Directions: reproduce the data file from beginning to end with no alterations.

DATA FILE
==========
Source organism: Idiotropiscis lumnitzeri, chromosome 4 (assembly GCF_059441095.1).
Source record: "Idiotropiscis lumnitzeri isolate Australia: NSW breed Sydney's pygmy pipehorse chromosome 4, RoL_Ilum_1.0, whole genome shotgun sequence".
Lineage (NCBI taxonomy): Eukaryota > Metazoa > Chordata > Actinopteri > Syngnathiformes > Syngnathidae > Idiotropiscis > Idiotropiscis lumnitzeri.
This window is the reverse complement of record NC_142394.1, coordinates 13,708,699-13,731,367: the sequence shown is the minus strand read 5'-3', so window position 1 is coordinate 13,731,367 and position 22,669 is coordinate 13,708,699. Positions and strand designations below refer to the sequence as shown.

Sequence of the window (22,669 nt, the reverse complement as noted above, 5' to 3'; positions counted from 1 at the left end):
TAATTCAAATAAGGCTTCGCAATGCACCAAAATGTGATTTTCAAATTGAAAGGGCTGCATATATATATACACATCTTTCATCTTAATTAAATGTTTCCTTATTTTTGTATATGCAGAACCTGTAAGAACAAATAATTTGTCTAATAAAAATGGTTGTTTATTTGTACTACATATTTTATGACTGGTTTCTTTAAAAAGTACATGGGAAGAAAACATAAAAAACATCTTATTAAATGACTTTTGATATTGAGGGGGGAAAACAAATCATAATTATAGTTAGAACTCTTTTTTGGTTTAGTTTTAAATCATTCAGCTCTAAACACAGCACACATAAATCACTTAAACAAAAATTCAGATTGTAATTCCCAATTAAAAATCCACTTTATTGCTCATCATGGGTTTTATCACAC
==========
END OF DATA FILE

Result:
Source organism: Idiotropiscis lumnitzeri, chromosome 4 (assembly GCF_059441095.1).
Source record: "Idiotropiscis lumnitzeri isolate Australia: NSW breed Sydney's pygmy pipehorse chromosome 4, RoL_Ilum_1.0, whole genome shotgun sequence".
Lineage (NCBI taxonomy): Eukaryota > Metazoa > Chordata > Actinopteri > Syngnathiformes > Syngnathidae > Idiotropiscis > Idiotropiscis lumnitzeri.
This window is the reverse complement of record NC_142394.1, coordinates 13,708,699-13,731,367: the sequence shown is the minus strand read 5'-3', so window position 1 is coordinate 13,731,367 and position 22,669 is coordinate 13,708,699. Positions and strand designations below refer to the sequence as shown.

Sequence of the window (22,669 nt, the reverse complement as noted above, 5' to 3'; positions counted from 1 at the left end):
TAATTCAAATAAGGCTTCGCAATGCACCAAAATGTGATTTTCAAATTGAAAGGGCTGCATATATATATACACATCTTTCATCTTAATTAAATGTTTCCTTATTTTTGTATATGCAGAACCTGTAAGAACAAATAATTTGTCTAATAAAAATGGTTGTTTATTTGTACTACATATTTTATGACTGGTTTCTTTAAAAAGTACATGGGAAGAAAACATAAAAAACATCTTATTAAATGACTTTTGATATTGAGGGGGGAAAACAAATCATAATTATAGTTAGAACTCTTTTTTGGTTTAGTTTTAAATCATTCAGCTCTAAACACAGCACACATAAATCACTTAAACAAAAATTCAGATTGTAATTCCCAATTAAAAATCCACTTTATTGCTCATCATGGGTTTTATCACAC